Kayla just posted a great summary of what went on at our week-long retreat in Winthrop, MA.  We are gearing up around Massachusetts to begin pushing for our bill, An Act to Create a Repower Massachusetts Emergency Task Force, that will establish a group of experts to determine how to get the Commonwealth to 100% clean electricity in Massachusetts.

Right now we need NUMBERS.  We are focusing much of our attention on recruitment and retention and trying to make this the most successful semester to date.  In order to do that, Jeff Gang, former Western Mass Recruitment Coordinator and now Western Mass Co-Campaign Coordinator, sent me an email he used as a recruitment tool in the past.

It is brilliant to post on this blog for two reasons:

1. It will get you to come to our events, lobby for us, and join our fight for a clean electric (and eventually carbon neutral) future for Massachusetts and the United States.

2. It will help you, after you are convinced by this email to join our efforts, to get your friends, colleagues and general people you know to come!

I CHALLENGE ALL OF YOU TO SEND THIS EMAIL TO ALL OF YOUR EMAIL CONTACTS

(and replace your name with Jeff’s!)

Top 10 Reasons to Join the LC

Hi Friend,

You’re receiving this email because you and I talked about The Leadership Campaign (the people sleeping out in tents for clean electricity) in some context this past semester. And I’d like you to consider working with us more actively this spring. Here are the Top 10 Reasons to work with The Leadership Campaign:

  • Climate change is serious, and we’re proposing a serious solution: 100% clean electricity (carbon-free) by 2020 in Massachusetts.
  • We aim high. Our goal is to get our state to 100% clean electricity by 2020. This more ambitious than other groups and politicians, but it’s what the scientific community tells us we need.
  • We get things done. This fall, we worked with state legislators and senators to craft, introduce, and sponsor a bill establishing a panel to investigate how to get the state to 100% clean electricity by 2020. We received 16 co-sponsors. Last spring, we passed a resolution in both chambers calling on Congress to push for the same goal.
  • We run our own campaign. The LC is made up of a network of groups in Massachusetts, led by Students for a Just and Stable Future (the group that used to be called Mass Powershift). Everything we do is voted on and decided by us, not some bureaucrat or obscure group of people.
  • We’re leading the way. It’s no coincidence that we’re starting this movement in the same state where the American Revolution started – we aim to lead the nation with bold legislation to switch our state toward a more sustainable future. Oh, and…
  • It’s working. Our campaign message and tactics are already being deployed in Ohio and we’ve received accolades from the leaders of the national youth climate movement.
  • We use serious tactics. Remember when Al Gore said, “I can’t understand why there aren’t rings of young people blocking bulldozers and preventing them from constructing coal-fired power stations”? Yeah, we do too – and we’re doing something more constructive but just as powerful. By invoking the power of the civil rights movement, we’re showing that we are serious about our future. As a result,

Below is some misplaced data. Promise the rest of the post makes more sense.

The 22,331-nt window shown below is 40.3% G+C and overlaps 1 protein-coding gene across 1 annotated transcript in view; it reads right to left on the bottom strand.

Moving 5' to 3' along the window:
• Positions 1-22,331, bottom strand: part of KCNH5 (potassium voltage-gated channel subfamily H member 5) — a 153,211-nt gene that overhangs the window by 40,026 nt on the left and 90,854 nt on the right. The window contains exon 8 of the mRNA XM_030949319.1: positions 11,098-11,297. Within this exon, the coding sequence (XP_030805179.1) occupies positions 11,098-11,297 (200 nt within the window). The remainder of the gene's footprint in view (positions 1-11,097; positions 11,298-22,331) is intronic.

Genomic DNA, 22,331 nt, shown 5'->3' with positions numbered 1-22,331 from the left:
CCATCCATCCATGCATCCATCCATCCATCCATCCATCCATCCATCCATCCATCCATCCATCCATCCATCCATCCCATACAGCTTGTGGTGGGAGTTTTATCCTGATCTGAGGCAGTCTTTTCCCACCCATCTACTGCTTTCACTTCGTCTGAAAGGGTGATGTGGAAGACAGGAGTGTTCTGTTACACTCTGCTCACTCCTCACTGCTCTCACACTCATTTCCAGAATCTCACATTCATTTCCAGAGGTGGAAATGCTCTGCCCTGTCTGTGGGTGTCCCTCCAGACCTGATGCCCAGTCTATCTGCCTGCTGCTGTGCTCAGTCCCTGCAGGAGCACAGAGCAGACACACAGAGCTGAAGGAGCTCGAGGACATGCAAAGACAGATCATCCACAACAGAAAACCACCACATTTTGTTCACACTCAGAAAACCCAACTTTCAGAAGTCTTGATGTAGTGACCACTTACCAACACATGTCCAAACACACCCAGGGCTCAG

• We get noticed. Our list of press hits is huge, including serious newspaper (Boston Globe), TV news , and blog (Huffington Post et al.) coverage. Getting the message out helps change the world, building the movement.
  • People like us. Climate movement torchbearers Bill McKibben and James Hansen joined us not only in risking arrest and sleeping out, but also in hanging out and talking about the movement.
  • WE NEED YOU. You are capable, smart, educated, funny, and bring a unique perspective, unique talents, and a unique personality. If you care about low-lying ocean states or high Himalayan glaciers, if you care about polar bears in the arctic or hemlock trees in our state, if you care about the 2 billion humans who are “dependent on the environment for a significant part of their daily livelihoods” or the 6.7 billion who live on Earth, if you’re mad that the US is responsible for 25% of all CO2 emitted, ever, but won’t take the lead – WE need YOU.

Our focus this spring is to get our bill passed by Earth Day. We just had a weeklong retreat to hash out our plans, and it’s exciting to look forward. I hope you’re part of our efforts this spring!

If you’d like to get involved, please go to our website to learn more, or just reply.

Sincerely (really),

Jeff Gang

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Guest Post by: Kayla Russell, Metro West Regional Coordinator

So as the Leadership Campaign’s fall semester has come to an end a lot of us, while enjoying our holidays and school break, have been ready to continue fighting our good and necessary fight. So, in order to continue on our path to clean energy we have gathered in the First Church of Winthrop United Methodists. Yes, we are in Winthrop, a town that has been described to us as only having visitors when said visitors have an actual reason to come here. Basically, no one “just goes” to Winthrop but we’ve been enjoying our time here and have the United Methodist Church community to thank for that. It’s been a week of 3 generally vegan meals a day cooked in bulk, passionate conversation, chilly nights on pew cushions and most importantly, no showers. So where we are now is on the verge of getting our bill passed and starting off a new chapter for our campaign with new tactics for recruitment, events, lobbying, and every other aspect it’s going to take to bring the success we need to meet our goals.